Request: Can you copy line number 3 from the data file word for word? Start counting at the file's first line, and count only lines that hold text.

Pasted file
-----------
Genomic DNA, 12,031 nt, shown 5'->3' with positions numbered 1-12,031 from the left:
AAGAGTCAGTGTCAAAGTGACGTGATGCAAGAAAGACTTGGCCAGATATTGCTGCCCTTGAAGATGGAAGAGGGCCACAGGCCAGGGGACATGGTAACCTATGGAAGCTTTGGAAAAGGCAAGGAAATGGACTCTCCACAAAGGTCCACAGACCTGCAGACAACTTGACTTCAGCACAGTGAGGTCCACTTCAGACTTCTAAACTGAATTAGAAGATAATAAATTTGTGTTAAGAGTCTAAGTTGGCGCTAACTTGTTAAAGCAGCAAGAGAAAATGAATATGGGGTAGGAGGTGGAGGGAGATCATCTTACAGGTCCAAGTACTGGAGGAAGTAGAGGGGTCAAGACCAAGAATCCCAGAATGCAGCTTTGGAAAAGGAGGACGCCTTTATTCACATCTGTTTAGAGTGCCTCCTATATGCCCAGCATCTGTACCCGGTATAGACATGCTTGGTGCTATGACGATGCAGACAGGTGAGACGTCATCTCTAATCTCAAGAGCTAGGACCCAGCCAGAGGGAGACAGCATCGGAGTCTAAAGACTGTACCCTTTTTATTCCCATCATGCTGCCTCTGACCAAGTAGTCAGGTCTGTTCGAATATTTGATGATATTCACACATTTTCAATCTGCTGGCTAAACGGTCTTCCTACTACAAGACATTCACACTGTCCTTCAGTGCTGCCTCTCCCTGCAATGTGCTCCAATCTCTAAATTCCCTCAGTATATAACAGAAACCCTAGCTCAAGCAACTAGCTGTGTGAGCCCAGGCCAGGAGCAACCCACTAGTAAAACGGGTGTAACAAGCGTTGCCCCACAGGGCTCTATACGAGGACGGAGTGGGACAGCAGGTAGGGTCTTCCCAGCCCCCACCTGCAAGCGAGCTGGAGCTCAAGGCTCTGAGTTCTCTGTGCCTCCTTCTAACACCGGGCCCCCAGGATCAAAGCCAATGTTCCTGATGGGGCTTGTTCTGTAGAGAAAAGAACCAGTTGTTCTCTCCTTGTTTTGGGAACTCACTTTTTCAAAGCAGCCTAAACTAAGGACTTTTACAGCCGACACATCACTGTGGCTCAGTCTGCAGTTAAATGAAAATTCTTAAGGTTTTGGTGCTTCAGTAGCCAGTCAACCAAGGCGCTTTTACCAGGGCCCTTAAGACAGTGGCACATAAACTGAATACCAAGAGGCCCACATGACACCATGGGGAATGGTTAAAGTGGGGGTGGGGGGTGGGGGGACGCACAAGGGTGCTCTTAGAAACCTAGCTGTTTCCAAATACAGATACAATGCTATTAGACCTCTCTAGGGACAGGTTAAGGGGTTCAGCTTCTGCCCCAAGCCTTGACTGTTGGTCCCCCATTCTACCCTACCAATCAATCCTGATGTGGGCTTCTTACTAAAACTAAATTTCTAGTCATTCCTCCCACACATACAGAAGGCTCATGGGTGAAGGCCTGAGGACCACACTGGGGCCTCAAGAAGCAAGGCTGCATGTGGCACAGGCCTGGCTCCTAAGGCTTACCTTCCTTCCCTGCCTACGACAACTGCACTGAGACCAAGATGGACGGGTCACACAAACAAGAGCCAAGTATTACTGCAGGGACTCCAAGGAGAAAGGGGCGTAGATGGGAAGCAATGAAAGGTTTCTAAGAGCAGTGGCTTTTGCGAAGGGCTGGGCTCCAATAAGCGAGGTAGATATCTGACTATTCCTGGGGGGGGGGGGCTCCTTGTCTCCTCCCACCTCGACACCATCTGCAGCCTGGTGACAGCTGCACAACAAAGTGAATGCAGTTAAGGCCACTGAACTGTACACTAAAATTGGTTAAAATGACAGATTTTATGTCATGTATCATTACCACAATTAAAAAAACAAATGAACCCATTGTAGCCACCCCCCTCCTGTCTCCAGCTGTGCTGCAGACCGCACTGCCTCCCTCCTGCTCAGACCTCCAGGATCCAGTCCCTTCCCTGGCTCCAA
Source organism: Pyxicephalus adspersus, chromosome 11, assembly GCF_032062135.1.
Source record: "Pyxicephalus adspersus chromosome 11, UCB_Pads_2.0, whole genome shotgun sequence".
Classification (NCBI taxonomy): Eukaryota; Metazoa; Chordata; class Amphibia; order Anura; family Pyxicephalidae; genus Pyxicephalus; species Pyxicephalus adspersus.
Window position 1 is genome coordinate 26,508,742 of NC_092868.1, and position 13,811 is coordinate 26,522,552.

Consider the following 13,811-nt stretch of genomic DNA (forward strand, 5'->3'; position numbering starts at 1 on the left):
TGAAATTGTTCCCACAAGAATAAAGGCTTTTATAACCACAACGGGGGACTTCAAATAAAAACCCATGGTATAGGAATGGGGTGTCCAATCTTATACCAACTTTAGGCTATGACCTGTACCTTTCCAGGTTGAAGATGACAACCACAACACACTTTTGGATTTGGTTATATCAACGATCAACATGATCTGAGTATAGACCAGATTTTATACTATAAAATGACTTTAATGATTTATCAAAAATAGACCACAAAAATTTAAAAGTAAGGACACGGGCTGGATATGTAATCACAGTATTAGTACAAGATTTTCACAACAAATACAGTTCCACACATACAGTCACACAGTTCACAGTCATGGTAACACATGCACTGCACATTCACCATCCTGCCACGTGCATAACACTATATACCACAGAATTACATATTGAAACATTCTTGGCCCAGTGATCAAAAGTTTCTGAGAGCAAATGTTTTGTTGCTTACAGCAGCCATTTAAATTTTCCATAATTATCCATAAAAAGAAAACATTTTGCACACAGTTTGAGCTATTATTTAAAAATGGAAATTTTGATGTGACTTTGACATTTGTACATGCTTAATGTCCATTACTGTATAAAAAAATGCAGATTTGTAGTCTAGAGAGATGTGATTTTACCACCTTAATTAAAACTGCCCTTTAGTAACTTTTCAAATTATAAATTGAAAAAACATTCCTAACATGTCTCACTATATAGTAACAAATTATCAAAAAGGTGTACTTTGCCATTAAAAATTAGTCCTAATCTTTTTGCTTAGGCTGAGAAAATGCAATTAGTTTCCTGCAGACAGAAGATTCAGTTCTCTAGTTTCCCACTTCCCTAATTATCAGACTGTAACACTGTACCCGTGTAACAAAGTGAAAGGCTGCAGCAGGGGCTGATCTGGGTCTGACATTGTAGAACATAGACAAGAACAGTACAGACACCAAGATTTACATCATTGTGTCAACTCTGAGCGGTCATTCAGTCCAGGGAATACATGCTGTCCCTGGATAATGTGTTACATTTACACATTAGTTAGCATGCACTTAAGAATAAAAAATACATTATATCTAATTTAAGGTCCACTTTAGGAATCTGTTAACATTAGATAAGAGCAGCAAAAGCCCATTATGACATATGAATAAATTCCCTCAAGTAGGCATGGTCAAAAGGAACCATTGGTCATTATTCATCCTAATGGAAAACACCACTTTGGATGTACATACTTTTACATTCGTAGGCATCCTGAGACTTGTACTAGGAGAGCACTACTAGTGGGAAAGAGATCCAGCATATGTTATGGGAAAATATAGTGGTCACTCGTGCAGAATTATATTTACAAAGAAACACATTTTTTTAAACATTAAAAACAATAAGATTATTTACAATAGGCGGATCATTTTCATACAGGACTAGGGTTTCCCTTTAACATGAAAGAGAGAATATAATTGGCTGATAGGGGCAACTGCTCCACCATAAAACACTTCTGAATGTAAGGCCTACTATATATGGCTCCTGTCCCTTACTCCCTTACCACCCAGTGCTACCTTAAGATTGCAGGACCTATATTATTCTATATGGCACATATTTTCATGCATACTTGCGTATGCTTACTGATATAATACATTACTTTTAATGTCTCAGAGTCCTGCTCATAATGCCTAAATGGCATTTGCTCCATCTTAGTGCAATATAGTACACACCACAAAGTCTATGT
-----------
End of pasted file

Source organism: Pyxicephalus adspersus, chromosome 11, assembly GCF_032062135.1.